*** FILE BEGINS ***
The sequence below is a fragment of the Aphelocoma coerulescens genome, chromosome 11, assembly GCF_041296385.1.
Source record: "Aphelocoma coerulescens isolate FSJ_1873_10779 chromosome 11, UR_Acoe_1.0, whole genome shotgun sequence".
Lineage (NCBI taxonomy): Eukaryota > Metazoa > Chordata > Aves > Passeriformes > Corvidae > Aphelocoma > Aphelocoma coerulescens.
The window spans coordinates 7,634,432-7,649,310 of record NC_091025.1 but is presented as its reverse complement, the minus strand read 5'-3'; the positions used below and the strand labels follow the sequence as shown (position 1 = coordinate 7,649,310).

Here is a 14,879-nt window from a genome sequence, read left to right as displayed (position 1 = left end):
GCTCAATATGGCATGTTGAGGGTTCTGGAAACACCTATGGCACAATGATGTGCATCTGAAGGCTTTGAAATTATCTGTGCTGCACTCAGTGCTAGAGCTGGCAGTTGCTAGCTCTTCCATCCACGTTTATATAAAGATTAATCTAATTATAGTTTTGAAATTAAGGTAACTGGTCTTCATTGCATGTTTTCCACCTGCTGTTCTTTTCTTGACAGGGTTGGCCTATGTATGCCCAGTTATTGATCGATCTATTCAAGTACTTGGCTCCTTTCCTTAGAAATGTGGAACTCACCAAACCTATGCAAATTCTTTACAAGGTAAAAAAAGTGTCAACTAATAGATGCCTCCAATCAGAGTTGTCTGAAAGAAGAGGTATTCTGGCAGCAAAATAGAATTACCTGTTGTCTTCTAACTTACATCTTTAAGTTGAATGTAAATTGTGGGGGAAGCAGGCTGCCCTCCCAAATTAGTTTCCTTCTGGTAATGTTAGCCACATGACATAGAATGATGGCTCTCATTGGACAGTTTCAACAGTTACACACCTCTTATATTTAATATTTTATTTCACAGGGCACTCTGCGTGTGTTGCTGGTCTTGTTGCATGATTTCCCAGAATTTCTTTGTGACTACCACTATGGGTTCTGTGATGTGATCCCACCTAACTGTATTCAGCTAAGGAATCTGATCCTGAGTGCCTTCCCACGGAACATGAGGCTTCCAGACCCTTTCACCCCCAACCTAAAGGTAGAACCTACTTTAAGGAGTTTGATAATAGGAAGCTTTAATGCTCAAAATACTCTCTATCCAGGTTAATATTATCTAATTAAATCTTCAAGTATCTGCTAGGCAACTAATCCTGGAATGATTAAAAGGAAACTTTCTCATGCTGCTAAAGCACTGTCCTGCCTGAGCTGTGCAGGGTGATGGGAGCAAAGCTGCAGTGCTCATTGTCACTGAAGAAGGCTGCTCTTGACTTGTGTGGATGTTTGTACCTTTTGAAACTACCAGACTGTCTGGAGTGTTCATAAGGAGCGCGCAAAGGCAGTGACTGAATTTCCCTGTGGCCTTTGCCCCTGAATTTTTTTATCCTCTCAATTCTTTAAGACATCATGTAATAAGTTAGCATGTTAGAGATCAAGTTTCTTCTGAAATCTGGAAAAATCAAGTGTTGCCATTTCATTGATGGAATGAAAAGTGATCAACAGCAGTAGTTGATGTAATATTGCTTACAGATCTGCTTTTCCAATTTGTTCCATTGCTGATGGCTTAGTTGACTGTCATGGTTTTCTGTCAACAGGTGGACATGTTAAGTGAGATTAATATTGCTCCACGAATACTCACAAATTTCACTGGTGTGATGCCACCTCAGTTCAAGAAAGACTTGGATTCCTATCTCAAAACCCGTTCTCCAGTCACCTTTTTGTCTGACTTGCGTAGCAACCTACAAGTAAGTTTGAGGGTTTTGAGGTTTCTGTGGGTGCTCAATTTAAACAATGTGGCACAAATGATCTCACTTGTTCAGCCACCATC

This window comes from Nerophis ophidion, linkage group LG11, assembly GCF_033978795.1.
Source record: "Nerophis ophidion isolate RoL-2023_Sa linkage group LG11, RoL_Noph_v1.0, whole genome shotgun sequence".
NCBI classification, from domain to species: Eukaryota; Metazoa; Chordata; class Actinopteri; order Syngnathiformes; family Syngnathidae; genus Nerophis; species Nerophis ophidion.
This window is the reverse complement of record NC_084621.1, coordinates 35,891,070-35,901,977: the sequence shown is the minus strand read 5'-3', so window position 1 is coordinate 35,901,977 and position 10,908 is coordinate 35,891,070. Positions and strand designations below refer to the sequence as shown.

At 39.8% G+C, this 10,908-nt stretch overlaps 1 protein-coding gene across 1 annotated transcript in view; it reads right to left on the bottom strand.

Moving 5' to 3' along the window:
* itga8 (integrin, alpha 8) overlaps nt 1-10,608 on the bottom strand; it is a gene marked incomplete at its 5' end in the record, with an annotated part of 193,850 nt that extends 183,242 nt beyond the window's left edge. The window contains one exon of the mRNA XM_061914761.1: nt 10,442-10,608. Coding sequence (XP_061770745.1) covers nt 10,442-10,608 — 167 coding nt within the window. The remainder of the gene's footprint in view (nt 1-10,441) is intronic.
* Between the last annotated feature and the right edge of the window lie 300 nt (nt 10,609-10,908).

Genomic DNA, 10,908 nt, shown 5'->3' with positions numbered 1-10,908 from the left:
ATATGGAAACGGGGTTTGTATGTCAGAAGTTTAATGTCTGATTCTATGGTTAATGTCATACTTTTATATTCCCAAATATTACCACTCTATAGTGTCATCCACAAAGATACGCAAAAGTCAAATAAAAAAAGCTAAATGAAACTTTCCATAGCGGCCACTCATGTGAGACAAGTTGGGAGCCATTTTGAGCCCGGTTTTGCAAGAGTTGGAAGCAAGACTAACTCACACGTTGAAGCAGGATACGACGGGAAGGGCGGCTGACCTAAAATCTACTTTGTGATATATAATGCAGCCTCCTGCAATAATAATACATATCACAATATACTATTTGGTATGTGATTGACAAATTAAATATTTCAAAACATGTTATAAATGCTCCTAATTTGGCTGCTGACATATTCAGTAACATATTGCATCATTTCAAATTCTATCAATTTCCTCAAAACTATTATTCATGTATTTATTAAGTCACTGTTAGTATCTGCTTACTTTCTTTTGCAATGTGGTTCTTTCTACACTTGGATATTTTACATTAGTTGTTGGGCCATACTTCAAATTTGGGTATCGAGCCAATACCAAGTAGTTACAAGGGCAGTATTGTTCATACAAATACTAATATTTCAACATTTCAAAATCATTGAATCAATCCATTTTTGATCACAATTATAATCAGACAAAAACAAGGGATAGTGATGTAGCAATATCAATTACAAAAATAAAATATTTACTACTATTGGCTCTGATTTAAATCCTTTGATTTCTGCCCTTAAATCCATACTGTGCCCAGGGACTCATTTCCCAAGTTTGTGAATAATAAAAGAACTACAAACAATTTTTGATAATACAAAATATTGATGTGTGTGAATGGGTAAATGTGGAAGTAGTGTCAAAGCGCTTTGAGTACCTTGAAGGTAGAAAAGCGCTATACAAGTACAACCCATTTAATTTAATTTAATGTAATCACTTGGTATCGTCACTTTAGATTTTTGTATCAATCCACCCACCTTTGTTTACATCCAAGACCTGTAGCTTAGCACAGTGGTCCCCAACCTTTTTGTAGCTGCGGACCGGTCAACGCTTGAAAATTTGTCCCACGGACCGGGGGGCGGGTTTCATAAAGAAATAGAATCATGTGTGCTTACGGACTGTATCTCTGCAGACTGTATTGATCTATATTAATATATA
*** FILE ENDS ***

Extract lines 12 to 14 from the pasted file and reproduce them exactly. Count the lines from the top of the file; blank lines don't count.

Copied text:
Moving 5' to 3' along the window:
* itga8 (integrin, alpha 8) overlaps nt 1-10,608 on the bottom strand; it is a gene marked incomplete at its 5' end in the record, with an annotated part of 193,850 nt that extends 183,242 nt beyond the window's left edge. The window contains one exon of the mRNA XM_061914761.1: nt 10,442-10,608. Coding sequence (XP_061770745.1) covers nt 10,442-10,608 — 167 coding nt within the window. The remainder of the gene's footprint in view (nt 1-10,441) is intronic.
* Between the last annotated feature and the right edge of the window lie 300 nt (nt 10,609-10,908).